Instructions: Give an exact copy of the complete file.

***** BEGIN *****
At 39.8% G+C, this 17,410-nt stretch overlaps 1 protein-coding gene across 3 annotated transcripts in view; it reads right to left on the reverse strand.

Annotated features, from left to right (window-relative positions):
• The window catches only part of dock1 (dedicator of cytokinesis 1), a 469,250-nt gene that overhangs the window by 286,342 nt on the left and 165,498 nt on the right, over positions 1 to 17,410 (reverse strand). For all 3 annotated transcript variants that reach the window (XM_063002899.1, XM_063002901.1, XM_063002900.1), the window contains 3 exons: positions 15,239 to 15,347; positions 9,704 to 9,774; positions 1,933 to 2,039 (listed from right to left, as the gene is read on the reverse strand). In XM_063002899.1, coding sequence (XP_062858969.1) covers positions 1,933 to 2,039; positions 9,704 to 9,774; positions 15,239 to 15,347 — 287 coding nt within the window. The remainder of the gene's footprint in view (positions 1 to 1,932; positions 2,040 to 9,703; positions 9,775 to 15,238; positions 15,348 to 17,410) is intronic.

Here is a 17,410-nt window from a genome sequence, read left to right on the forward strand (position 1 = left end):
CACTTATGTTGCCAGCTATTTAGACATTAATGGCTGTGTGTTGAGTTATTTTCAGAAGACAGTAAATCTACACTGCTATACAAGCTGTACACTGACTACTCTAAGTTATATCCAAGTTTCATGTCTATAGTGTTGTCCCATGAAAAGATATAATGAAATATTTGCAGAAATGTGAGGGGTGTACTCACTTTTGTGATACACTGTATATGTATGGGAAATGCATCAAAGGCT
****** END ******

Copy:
At 39.8% G+C, this 17,410-nt stretch overlaps 1 protein-coding gene across 3 annotated transcripts in view; it reads right to left on the reverse strand.

Annotated features, from left to right (window-relative positions):
• The window catches only part of dock1 (dedicator of cytokinesis 1), a 469,250-nt gene that overhangs the window by 286,342 nt on the left and 165,498 nt on the right, over positions 1 to 17,410 (reverse strand). For all 3 annotated transcript variants that reach the window (XM_063002899.1, XM_063002901.1, XM_063002900.1), the window contains 3 exons: positions 15,239 to 15,347; positions 9,704 to 9,774; positions 1,933 to 2,039 (listed from right to left, as the gene is read on the reverse strand). In XM_063002899.1, coding sequence (XP_062858969.1) covers positions 1,933 to 2,039; positions 9,704 to 9,774; positions 15,239 to 15,347 — 287 coding nt within the window. The remainder of the gene's footprint in view (positions 1 to 1,932; positions 2,040 to 9,703; positions 9,775 to 15,238; positions 15,348 to 17,410) is intronic.

Here is a 17,410-nt window from a genome sequence, read left to right on the forward strand (position 1 = left end):
CACTTATGTTGCCAGCTATTTAGACATTAATGGCTGTGTGTTGAGTTATTTTCAGAAGACAGTAAATCTACACTGCTATACAAGCTGTACACTGACTACTCTAAGTTATATCCAAGTTTCATGTCTATAGTGTTGTCCCATGAAAAGATATAATGAAATATTTGCAGAAATGTGAGGGGTGTACTCACTTTTGTGATACACTGTATATGTATGGGAAATGCATCAAAGGCT